Those who think students are frivolous with money may not be surprised to hear up to a quarter of students spend their maintenance loan allotment within a month

This result, found by the National Union of Students (NUS), came on the heels of news that the average student faces a deficit of £221 per month, and has fueled concerns about whether the maintenance loan is enough to live on.

The NUS study gathered data from 2,064 students between April and May 2017. The report also found a further 40 percent of students are concerned about money management.

SU Welfare, Community, and Diversity Officer India Edwards said there was a “looming student hardship crisis” owing to the rising cost of university. She added: “All the media attention is on fees but it’s day to day cost of living where students are feeling the pinch.”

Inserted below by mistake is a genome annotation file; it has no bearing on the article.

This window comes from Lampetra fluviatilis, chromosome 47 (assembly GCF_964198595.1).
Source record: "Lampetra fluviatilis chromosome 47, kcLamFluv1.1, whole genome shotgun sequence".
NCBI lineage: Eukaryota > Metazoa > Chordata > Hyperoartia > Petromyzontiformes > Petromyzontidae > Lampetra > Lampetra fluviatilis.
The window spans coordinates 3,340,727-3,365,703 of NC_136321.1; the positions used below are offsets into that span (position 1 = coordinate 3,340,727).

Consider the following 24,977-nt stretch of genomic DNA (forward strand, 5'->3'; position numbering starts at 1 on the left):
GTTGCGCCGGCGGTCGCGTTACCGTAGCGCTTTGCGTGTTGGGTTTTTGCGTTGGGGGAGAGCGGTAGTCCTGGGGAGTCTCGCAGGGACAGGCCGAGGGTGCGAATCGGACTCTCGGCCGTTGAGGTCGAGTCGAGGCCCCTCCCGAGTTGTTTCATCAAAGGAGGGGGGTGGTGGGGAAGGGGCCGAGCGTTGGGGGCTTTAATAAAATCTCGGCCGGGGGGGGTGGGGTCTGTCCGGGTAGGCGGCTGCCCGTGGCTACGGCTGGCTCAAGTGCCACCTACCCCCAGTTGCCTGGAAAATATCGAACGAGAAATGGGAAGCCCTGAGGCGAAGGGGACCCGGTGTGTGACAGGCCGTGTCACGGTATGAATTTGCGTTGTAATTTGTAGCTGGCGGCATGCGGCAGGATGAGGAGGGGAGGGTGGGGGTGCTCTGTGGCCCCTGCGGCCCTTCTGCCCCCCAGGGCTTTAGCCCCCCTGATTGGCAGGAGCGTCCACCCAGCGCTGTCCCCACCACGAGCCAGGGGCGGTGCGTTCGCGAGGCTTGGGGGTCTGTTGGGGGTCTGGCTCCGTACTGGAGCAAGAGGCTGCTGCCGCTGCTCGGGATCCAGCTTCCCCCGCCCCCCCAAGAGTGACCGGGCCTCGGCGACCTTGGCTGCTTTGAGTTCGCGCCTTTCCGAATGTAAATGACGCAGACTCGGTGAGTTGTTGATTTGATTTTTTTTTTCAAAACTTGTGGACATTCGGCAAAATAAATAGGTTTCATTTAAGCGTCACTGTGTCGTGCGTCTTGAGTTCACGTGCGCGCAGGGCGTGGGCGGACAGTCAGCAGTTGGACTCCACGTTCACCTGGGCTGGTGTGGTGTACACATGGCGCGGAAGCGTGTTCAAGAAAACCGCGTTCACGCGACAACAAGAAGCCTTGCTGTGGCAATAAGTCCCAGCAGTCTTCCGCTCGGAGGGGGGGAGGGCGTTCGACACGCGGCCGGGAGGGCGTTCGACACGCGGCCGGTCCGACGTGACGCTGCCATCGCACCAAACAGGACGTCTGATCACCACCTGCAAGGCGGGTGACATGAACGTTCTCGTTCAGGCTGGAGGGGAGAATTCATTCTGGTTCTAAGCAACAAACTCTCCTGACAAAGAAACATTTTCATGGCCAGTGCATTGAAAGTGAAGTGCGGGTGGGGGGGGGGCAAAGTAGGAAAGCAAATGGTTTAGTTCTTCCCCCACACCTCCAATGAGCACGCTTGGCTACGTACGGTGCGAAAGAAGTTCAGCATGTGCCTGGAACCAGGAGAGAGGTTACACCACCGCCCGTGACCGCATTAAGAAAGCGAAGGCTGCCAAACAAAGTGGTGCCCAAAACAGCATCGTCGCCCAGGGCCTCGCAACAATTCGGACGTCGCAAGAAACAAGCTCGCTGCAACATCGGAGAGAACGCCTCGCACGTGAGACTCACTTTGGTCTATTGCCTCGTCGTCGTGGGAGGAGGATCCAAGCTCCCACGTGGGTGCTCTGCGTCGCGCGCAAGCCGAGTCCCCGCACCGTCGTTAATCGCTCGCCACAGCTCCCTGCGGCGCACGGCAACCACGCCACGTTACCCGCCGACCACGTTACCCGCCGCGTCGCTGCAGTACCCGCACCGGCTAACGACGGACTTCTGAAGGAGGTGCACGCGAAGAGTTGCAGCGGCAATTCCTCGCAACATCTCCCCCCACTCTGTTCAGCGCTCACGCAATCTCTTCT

Jake Butler, a writer for money-saving website Save the Student, shared Ms. Edwards’ viewpoint. In a blogpost, Mr Butler claimed maintenance loan shortfall is “the most pressing issue with student loans, not the latest increases in fees and interest rates”.

Additional statistics from the National Student Money Survey state 84 percent of students struggled with economic hardship last year, while approximately half of those surveyed claimed their financial problems caused mental health issues.

The loan system expects parents to contribute thousands towards their childrenís education. Parents earning £35,000 are assumed to pay £1,211 annually to cover the shortfall, yet almost one in three students say that their parents do not offer enough financial support to do so.

Students are advised to note that loans are paid in instalments and to budget accordingly, as well as researching grants they may be eligible for, and setting up a good student account with an interest-free overdraft.